out must be a procedure that accepts the same number of arguments as the number of values returned by the matcher in. For example, if in is "aa(b+)c(d+)e", then out must take 3 arguments (one for the whole string, and two for the b’s and the d’s). If out is not a procedure, it will be turned into a procedure that accepts any number of arguments and returns out.

(add-items parser [phase? [search-proc output-proc] ...] ...)
The general form for adding several items at once. See the examples at the end of this page.

(parse-text parser [#:phase phase] text ...)  (listof any/c)
  parser : parser?
  phase : any/c = ((parser-phase parser))
  text : string?
Parses text with parser, starting in phase phase, which is the current phase by default.

It is thus possible to call the parser inside the parsing phase, i.e once a portion of the text has been parsed, it can be given to the parser itself in some phase to make further transformations. This is not the same as sub-parsing because there is no callback.

4.3 Matchers

This section describes matching functions that can be used in the in argument of add-item and add-items.
(re s)  procedure?
  s : string?
Turns s into a pregexp and returns a procedure that takes an input string and applies regexp-match-positions on that string with the pregexp s.

(txt s)  procedure?
  s : string?
Same as re but regexp-quotes s beforehand, so that the string s is matched exactly.

(kw s)  procedure?
  s : string?
Same as txt but adds word-boundaries around s.

4.4 Actions

This section describes action functions that can be used in the out argument of add-item and add-items.
(switch-phase phase)  string?
  phase : any/c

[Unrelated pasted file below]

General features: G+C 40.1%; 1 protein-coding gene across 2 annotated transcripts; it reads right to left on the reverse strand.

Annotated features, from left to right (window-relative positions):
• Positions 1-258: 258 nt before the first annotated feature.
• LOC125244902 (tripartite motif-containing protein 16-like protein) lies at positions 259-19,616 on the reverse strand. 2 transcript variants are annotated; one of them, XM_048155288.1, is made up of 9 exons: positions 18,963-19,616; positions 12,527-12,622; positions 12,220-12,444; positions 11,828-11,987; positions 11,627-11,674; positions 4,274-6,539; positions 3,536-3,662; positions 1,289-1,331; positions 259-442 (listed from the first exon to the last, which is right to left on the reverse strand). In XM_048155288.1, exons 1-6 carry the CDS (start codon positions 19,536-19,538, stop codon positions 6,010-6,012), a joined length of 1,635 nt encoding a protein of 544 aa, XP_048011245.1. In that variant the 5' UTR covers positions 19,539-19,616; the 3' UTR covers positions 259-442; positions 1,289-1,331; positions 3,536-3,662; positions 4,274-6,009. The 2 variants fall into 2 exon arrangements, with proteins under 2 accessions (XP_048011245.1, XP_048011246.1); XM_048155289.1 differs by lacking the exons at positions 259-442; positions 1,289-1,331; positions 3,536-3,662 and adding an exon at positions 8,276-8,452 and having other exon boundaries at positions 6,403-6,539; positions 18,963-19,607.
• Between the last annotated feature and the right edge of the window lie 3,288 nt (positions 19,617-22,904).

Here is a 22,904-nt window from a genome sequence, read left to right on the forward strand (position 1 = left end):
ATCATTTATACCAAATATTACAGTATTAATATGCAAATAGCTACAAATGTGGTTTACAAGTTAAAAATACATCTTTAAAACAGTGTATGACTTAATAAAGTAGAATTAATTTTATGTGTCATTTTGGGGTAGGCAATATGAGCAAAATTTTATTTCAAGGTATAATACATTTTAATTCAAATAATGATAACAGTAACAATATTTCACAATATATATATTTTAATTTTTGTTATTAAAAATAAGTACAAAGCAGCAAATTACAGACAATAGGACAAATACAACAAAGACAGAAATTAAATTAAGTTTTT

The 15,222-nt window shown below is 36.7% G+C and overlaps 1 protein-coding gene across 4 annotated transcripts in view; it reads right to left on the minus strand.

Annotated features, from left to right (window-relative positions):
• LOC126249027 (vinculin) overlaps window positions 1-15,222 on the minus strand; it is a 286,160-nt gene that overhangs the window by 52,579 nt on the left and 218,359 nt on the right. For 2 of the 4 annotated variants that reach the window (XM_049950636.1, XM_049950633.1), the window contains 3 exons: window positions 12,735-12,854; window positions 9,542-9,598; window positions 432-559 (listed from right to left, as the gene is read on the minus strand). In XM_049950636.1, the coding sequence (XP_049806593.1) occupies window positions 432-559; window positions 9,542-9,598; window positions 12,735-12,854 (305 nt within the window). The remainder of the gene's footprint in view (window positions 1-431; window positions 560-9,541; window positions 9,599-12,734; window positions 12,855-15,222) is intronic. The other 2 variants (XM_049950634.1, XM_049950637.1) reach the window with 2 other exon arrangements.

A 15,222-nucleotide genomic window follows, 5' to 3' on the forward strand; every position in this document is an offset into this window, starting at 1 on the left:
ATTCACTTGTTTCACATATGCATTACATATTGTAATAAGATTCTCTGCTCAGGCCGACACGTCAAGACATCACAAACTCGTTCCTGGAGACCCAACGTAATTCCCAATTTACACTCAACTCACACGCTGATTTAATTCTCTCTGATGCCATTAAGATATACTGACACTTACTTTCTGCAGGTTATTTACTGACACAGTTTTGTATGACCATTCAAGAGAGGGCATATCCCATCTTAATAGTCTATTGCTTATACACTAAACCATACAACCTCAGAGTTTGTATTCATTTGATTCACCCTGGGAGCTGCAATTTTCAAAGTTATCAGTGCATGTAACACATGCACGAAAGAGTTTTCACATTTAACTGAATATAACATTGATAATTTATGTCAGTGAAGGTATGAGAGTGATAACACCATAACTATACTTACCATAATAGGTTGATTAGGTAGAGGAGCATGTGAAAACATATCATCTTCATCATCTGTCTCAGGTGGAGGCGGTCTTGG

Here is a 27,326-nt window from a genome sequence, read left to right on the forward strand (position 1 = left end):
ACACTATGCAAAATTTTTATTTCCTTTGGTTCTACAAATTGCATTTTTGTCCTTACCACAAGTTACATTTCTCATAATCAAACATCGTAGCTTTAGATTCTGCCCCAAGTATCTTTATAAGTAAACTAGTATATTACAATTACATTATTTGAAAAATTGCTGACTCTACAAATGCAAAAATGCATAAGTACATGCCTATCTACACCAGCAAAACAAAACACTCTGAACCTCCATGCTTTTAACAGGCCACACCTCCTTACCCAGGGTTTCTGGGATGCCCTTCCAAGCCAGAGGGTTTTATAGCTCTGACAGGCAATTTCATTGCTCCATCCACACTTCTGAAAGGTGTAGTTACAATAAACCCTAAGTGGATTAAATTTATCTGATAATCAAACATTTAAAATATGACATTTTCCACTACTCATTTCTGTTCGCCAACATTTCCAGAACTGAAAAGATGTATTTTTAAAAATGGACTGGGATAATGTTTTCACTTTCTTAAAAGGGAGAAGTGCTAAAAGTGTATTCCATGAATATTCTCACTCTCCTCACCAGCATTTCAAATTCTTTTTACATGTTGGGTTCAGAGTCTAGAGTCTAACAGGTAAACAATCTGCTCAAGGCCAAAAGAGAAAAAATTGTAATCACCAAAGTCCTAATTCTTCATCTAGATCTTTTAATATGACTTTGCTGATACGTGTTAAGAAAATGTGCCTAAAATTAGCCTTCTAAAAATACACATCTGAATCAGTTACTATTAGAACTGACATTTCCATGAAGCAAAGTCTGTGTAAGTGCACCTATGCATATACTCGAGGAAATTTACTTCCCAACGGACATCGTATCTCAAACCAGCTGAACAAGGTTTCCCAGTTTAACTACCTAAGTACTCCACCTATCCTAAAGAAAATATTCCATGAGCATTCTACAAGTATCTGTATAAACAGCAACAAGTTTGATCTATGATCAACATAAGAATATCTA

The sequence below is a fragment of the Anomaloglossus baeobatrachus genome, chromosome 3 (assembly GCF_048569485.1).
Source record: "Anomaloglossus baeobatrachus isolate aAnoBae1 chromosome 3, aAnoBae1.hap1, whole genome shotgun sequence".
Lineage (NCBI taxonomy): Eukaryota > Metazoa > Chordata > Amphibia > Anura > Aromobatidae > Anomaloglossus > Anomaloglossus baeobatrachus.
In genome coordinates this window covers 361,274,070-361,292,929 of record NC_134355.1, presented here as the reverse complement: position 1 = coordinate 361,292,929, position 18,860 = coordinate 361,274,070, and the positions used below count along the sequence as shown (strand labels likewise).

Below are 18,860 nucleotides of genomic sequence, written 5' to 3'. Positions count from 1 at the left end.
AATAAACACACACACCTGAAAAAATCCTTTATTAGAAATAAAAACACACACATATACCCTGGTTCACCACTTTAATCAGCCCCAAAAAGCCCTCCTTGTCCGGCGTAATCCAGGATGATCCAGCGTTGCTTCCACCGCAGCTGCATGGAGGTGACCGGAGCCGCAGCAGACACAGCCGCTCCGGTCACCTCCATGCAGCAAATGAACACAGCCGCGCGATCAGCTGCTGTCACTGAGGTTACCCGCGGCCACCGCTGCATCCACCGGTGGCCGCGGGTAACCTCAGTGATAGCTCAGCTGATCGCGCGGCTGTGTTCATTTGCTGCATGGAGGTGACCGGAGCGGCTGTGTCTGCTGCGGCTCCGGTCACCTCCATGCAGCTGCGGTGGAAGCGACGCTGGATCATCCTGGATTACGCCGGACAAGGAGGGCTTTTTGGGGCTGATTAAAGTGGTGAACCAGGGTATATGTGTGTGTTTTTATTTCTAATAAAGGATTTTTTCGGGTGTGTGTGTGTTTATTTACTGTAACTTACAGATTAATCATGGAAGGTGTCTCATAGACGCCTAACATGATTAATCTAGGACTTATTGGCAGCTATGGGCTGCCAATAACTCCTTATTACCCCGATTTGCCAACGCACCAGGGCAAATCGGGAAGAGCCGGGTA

Sets the parser in the phase phase and returns "".

(sub-parse new-phase    
  #:appender appender])  string?
  new-phase : any/c
  callback : procedure? = identity
  appender : procedure? = (parser-appender (current-parser))
Sets the current parser in sub-parse mode and switches to new-phase. The result of the sub-parse is appended with appender, which by default is the same as the parser’s. When the sub-parser has finished parsing (it has returned with sub-parse-return), callback is called with the result of the sub-parse and the result of callback is added to the current parser result.

Sub-parsers can be called recursively, once in a sub-parsing mode or in the callback.

Returns "".

(cons-out out)  void?
  out : any/c
By default, the parser agglomerates the return values of the action procedures. The function cons-out can be used to add a value to the parser without being a return value of an action. Should be rarely useful.

(sub-parse-return [out])  any
  out : any/c = #f
Adds out to the current parser result and returns from the current sub-parsing mode.

4.5 Examples


  > (let ([p (new-parser)])
        ["pl(.[^p]?)p" (λ(s x)(string-append " -gl" x "tch- "))]
        ["ou" "aï"]
        [#t string-upcase]))
      (parse-text p "youcoudouplipcoudouploup" "toupouchou"))

  "YaïCaïDaï -glitch- CaïDaï -gloutch- \nTaïPaïCHaï"

  > (let ([tree-parser
           (new-parser #:appender
                       (λ vals (remove* '(||) vals)))])
        [#t string->symbol]
        ["\\s+" '||]
        ["\\(" (λ(s)(sub-parse 'start)'||)]
        ["\\)" (λ(s)(sub-parse-return))]))
       "tree:(root (node1 (leaf1 leaf2) \nleaf3) (node2\n leaf4 (node3 leaf5) leaf6) leaf7)"))

  (tree: (root (node1 (leaf1 leaf2) leaf3) (node2 leaf4 (node3 leaf5) leaf6) leaf7))

Note that the result of the last example is Scheme data, not a string.